The researchers have just published these results in the renowned journal ACS Nano. Here the researchers show how they can utilise temperature changes to open the nanocage and allow HRP to be encapsulated before it closes again.

They also show that HRP retains its enzyme activity inside the nanocage and converts substrate molecules that are small enough to penetrate the nanocage to products inside.

The encapsulation of HRP in the nanocage is reversible, in such a way that the nanocage is capable of releasing the HRP once more in reaction to temperature changes. The researchers also show that the DNA nanocage - with its enzyme load - can be taken up by cells in culture.

Looking towards the future, the concept behind this nanocage is expected to be used for drug delivery, i.e. as a means of transport for medicine that can target diseased cells in the body in order to achieve a more rapid and more beneficial effect.

The research was carried out at the Department of Molecular Biology and Genetics and the Interdisciplinary Nanoscience Centre (iNANO), Aarhus University, in collaboration with researchers from Duke University (USA) and the University of Rome (Italy).

####

For more information, please click here

Contacts:
Birgitta R. Knudsen

(45) 60-20-26-73

Postdoctoral Fellow Sissel Juul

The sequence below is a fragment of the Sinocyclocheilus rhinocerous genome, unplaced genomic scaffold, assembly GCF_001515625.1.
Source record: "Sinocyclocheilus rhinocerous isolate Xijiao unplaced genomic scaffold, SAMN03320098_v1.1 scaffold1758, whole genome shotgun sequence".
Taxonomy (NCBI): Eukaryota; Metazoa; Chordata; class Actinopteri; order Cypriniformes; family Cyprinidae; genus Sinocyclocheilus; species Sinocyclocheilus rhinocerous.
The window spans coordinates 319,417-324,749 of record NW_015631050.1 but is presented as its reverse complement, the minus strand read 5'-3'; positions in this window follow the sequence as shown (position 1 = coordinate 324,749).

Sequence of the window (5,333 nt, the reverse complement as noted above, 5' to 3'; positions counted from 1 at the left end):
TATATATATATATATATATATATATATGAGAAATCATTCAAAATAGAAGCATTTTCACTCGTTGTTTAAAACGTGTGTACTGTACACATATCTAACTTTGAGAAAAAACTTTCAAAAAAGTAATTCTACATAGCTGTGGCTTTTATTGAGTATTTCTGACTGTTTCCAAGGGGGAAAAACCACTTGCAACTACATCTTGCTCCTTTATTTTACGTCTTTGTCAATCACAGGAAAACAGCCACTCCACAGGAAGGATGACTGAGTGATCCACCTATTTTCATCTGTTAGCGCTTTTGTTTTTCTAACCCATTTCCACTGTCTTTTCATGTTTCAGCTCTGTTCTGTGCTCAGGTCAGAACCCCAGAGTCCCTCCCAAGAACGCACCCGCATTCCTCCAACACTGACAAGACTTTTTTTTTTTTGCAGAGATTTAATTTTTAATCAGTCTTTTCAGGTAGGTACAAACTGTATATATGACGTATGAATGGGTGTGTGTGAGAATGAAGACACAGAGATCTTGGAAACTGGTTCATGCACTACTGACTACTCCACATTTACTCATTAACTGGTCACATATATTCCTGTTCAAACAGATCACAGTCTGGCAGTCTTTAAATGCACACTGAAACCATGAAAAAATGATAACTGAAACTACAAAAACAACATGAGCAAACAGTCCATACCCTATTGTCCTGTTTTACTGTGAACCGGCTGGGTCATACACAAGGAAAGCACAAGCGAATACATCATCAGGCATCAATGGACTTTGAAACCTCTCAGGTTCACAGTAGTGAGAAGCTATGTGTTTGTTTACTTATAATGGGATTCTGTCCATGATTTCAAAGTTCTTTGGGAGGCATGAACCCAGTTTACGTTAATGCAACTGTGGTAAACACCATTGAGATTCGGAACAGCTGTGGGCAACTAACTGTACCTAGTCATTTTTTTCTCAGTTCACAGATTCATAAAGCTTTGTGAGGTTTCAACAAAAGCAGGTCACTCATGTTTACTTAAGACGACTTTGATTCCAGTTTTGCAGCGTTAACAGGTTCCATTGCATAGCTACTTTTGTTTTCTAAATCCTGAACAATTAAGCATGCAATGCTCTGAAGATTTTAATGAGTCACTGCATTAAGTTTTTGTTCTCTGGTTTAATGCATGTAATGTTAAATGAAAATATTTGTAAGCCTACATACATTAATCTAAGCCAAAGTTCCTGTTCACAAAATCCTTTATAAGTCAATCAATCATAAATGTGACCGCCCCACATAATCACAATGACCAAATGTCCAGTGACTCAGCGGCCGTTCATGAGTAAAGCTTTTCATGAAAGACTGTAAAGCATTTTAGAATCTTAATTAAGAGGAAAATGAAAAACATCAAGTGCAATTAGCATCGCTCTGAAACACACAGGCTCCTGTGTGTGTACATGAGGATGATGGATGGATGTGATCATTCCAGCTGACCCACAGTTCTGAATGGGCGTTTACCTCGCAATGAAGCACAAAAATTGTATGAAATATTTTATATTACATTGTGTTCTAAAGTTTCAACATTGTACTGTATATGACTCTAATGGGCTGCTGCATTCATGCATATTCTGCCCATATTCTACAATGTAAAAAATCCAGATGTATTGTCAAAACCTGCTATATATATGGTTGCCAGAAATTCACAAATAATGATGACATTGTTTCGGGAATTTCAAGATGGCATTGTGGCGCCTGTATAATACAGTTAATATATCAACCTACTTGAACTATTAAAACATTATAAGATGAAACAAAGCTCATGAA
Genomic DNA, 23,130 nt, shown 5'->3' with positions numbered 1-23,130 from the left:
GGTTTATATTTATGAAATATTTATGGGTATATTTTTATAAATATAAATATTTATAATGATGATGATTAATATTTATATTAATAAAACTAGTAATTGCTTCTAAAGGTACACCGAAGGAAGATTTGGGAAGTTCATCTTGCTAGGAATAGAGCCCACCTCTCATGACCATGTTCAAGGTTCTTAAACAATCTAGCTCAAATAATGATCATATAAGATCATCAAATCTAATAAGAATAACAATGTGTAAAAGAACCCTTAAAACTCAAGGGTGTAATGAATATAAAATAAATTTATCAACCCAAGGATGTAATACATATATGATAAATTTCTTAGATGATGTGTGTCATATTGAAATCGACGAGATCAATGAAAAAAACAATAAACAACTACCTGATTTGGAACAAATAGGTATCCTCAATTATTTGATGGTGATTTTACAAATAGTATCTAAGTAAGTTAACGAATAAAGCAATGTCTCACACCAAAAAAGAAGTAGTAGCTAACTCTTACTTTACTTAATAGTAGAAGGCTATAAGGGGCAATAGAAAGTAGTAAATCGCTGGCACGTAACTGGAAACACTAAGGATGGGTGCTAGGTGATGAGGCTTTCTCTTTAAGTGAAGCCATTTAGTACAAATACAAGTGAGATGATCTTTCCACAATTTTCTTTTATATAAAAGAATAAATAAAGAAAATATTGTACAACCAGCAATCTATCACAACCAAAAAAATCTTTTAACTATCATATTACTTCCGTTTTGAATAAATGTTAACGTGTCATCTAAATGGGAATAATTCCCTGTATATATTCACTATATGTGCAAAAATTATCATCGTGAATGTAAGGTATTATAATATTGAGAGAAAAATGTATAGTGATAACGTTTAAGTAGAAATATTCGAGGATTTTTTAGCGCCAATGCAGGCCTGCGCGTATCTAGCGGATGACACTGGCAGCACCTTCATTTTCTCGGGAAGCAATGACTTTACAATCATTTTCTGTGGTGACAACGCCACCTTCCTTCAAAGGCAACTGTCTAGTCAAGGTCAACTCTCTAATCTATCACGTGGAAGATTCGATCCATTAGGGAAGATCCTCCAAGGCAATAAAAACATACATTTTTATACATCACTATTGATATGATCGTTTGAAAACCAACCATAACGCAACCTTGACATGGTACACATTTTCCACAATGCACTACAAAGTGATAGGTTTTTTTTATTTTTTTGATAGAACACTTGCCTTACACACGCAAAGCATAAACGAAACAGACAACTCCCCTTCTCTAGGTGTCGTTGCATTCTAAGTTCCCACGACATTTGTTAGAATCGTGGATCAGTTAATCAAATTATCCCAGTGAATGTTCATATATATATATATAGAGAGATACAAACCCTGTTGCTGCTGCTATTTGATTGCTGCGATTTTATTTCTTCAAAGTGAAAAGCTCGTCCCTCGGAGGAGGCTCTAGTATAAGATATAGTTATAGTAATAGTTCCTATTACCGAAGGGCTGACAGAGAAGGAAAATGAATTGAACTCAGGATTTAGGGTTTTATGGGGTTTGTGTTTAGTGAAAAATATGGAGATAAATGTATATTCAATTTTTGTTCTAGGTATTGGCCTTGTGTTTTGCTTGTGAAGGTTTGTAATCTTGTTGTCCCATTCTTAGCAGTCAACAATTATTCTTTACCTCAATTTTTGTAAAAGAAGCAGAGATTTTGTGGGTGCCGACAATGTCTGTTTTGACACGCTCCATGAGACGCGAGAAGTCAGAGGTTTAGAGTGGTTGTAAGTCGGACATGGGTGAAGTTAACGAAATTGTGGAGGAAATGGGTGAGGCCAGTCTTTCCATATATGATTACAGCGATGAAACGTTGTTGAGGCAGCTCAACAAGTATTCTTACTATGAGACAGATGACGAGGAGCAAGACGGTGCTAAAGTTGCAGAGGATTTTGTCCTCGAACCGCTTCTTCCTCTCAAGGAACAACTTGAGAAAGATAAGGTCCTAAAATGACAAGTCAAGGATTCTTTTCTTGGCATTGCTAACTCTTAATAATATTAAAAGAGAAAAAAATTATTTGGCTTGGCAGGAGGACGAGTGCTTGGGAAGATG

Department of Biomedical Engineering
Duke University
Durham, North Carolina, USA

mobile: +1 919 323 2291

Copyright © Aarhus University

If you have a comment, please Contact us.

Issuers of news releases, not 7th Wave, Inc. or Nanotechnology Now, are solely responsible for the accuracy of the content.

Bookmark:
Delicious Digg Newsvine Google Yahoo Reddit Magnoliacom Furl Facebook

Related Links

Link to the scientific article in ACS Nano:

Related News Press

News and information

Tough foam from tiny sheets: Rice University lab uses atom-thick materials to make ultralight foam July 29th, 2014

Zenosense, Inc. July 29th, 2014

Optimum inertial design for self-propulsion: A new study investigates the effects of small but finite inertia on the propulsion of micro and nano-scale swimming machines July 29th, 2014

A new way to make microstructured surfaces: Method can produce strong, lightweight materials with specific surface properties July 29th, 2014

Molecular Machines

Optimum inertial design for self-propulsion: A new study investigates the effects of small but finite inertia on the propulsion of micro and nano-scale swimming machines July 29th, 2014

Breakthrough laser experiment reveals liquid-like motion of atoms in an ultra-cold cluster: University of Leicester research team unlocks insights into creation of new nano-materials July 25th, 2014

NIST shows ultrasonically propelled nanorods spin dizzyingly fast July 22nd, 2014

University of Illinois researchers demonstrate novel, tunable nanoantennas July 14th, 2014

Nanomedicine

Zenosense, Inc. July 29th, 2014